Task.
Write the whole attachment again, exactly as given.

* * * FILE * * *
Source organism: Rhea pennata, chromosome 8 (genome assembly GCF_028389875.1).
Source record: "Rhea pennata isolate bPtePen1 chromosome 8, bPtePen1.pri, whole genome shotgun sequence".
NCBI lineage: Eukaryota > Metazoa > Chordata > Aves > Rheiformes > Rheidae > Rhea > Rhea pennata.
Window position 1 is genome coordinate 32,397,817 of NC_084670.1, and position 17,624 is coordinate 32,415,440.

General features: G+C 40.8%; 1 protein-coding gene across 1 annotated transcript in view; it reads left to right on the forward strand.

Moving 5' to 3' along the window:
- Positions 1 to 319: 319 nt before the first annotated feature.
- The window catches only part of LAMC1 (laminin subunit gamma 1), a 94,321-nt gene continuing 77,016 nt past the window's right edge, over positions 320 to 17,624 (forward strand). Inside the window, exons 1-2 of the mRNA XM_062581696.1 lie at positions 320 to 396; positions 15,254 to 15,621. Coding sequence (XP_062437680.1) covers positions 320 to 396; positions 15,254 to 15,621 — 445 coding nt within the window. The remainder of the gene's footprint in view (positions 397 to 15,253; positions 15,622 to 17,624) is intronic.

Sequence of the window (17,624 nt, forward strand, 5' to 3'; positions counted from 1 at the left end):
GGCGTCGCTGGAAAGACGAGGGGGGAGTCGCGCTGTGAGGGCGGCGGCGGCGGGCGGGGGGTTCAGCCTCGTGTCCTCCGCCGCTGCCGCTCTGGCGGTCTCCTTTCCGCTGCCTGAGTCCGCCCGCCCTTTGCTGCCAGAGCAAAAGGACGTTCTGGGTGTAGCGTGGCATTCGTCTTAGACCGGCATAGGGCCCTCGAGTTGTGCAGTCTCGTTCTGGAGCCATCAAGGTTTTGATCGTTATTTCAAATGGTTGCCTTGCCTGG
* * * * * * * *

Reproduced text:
Source organism: Rhea pennata, chromosome 8 (genome assembly GCF_028389875.1).
Source record: "Rhea pennata isolate bPtePen1 chromosome 8, bPtePen1.pri, whole genome shotgun sequence".
NCBI lineage: Eukaryota > Metazoa > Chordata > Aves > Rheiformes > Rheidae > Rhea > Rhea pennata.
Window position 1 is genome coordinate 32,397,817 of NC_084670.1, and position 17,624 is coordinate 32,415,440.

General features: G+C 40.8%; 1 protein-coding gene across 1 annotated transcript in view; it reads left to right on the forward strand.

Moving 5' to 3' along the window:
- Positions 1 to 319: 319 nt before the first annotated feature.
- The window catches only part of LAMC1 (laminin subunit gamma 1), a 94,321-nt gene continuing 77,016 nt past the window's right edge, over positions 320 to 17,624 (forward strand). Inside the window, exons 1-2 of the mRNA XM_062581696.1 lie at positions 320 to 396; positions 15,254 to 15,621. Coding sequence (XP_062437680.1) covers positions 320 to 396; positions 15,254 to 15,621 — 445 coding nt within the window. The remainder of the gene's footprint in view (positions 397 to 15,253; positions 15,622 to 17,624) is intronic.

Sequence of the window (17,624 nt, forward strand, 5' to 3'; positions counted from 1 at the left end):
GGCGTCGCTGGAAAGACGAGGGGGGAGTCGCGCTGTGAGGGCGGCGGCGGCGGGCGGGGGGTTCAGCCTCGTGTCCTCCGCCGCTGCCGCTCTGGCGGTCTCCTTTCCGCTGCCTGAGTCCGCCCGCCCTTTGCTGCCAGAGCAAAAGGACGTTCTGGGTGTAGCGTGGCATTCGTCTTAGACCGGCATAGGGCCCTCGAGTTGTGCAGTCTCGTTCTGGAGCCATCAAGGTTTTGATCGTTATTTCAAATGGTTGCCTTGCCTGG